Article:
The burger box is such a loaded symbol. Does it represent easily-accessible sustenance that we can buy with a wage we've worked hard for in a country where all your dreams can be fulfilled, or does it represent aggressive marketing, cynical business strategies and over-indulgence?
DD: There is a religious quality to your work, in the Christ like stance in Consumerism in particular, what is the significance of this in your work?
Mitch Griffiths: I’m very interested in iconography, its rules, its symbolism and interpretation.
All advertising, promotion and entertainment are iconography, designed to instil reverence for the product/person. As our belief grows for a product or person it becomes more powerful, gains more followers and are worshipped by the actions of these followers.
DD: Patriotism is also a strong theme in your work, would you say you were a patriot?
Mitch Griffiths: The dictionary definition of patriotic is “to be inspired by the love of your country". So yes, I would say I'm that. There are things I truly love about this country but there are also things that I'm ashamed of. For example, the idea of this little island having built a global empire is a double-edged sword. Particularly when you think of the means by which that empire was carved and at what cost to others.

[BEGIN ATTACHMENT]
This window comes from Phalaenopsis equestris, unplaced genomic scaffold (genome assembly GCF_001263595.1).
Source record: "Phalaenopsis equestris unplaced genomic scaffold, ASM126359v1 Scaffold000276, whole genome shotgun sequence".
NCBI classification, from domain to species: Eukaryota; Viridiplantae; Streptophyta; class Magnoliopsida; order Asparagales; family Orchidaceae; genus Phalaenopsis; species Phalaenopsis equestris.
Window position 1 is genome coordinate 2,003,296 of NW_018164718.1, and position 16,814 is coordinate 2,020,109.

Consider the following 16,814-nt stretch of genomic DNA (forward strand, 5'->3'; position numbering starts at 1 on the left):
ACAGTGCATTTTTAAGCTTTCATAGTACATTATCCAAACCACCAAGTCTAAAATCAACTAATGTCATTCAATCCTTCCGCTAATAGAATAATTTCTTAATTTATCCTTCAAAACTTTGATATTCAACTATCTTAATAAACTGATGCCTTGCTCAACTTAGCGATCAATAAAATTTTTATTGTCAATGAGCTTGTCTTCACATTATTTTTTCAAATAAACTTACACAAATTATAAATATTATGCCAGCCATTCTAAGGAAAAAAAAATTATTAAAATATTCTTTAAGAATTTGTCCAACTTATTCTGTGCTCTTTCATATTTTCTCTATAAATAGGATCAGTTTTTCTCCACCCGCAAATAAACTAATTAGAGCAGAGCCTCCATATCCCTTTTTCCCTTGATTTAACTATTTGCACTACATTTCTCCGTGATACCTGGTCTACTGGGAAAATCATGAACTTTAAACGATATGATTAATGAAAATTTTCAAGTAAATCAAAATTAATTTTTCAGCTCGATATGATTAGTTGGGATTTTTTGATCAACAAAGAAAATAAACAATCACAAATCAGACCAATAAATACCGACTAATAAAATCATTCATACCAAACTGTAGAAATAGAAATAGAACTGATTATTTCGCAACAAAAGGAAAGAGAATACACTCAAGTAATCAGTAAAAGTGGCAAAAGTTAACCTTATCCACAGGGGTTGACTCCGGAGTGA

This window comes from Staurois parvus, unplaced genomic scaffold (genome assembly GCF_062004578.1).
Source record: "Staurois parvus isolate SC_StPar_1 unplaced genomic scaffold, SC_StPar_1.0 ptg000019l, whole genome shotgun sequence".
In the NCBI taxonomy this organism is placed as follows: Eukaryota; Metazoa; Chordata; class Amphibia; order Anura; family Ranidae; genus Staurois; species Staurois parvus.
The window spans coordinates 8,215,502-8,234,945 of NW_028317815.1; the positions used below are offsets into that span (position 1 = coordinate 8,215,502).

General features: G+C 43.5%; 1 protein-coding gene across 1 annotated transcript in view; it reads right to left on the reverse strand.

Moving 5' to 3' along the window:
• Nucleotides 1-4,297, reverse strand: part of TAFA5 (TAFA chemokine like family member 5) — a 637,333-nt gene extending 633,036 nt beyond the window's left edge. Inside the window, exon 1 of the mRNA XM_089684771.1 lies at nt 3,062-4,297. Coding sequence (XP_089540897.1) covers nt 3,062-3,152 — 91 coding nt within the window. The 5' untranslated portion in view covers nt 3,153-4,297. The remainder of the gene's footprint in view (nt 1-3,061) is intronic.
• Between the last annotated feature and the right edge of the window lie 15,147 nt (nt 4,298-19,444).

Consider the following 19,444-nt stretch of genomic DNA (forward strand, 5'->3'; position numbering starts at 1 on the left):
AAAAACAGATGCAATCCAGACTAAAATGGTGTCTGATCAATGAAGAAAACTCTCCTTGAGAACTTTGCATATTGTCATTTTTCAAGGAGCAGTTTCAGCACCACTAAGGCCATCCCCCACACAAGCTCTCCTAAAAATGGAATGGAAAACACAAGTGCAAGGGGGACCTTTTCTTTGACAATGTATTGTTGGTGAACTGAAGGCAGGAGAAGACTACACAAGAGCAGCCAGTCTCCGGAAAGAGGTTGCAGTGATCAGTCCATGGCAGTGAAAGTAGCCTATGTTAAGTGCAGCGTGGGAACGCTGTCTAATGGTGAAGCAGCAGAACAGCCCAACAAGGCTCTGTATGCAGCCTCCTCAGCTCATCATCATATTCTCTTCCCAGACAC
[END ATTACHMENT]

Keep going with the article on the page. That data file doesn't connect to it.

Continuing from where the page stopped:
DD: Should that British Empire instill pride or shame?
Mitch Griffiths: I feel like that about the Union Jack. Right now, its image invokes so much emotion. The most hard hitting being grief as we see it draped over the coffins of repatriated soldiers. Then, turning to anger as we've realized the flag was pulled from under our feet by politicians, who, under a shroud of false patriotism, exploited our perceived fears and sent young men and women to fight in an illegal war. The title "The Promised Land" can relate to numerous ideals. It's a place where you want to be. Your promised land can be a new country, a new government, a new car, a university place, a job, a gig, a song, a drug, a phone or a computer, a mirror or a glossy magazine. It's all about aspiration, acceptance and achievement.
DD: There is much criticism of popular culture in our 'modern age' yet you clearly find inspiration in it. Do you think it is simply that we are more self regarding or is society truly on the slide?
Mitch Griffiths: We certainly are more self-regarding. That is exactly why people like me find inspiration in it. There's so much material out there. Over the last few generations life in the western world has become progressively easier. An increasing percentage of society's main concern isn't "how will I survive" but, "what will I do with my life?" and not in an altruistic way. Mass media tells us we can achieve anything we want. There is a flaw in this concept: if anyone can make it then the ones that do are less respected and more resented. The thinking isn't "I can" but "Why not me?" our belief isn't in our abilities but in the right to be given what we want. If we're so self-obsessed about our dreams and desires, it's only natural we scrutinise our flaws and shortcomings.

Halcyon Gallery, 29 April - 05 June, 24 Bruton Street, London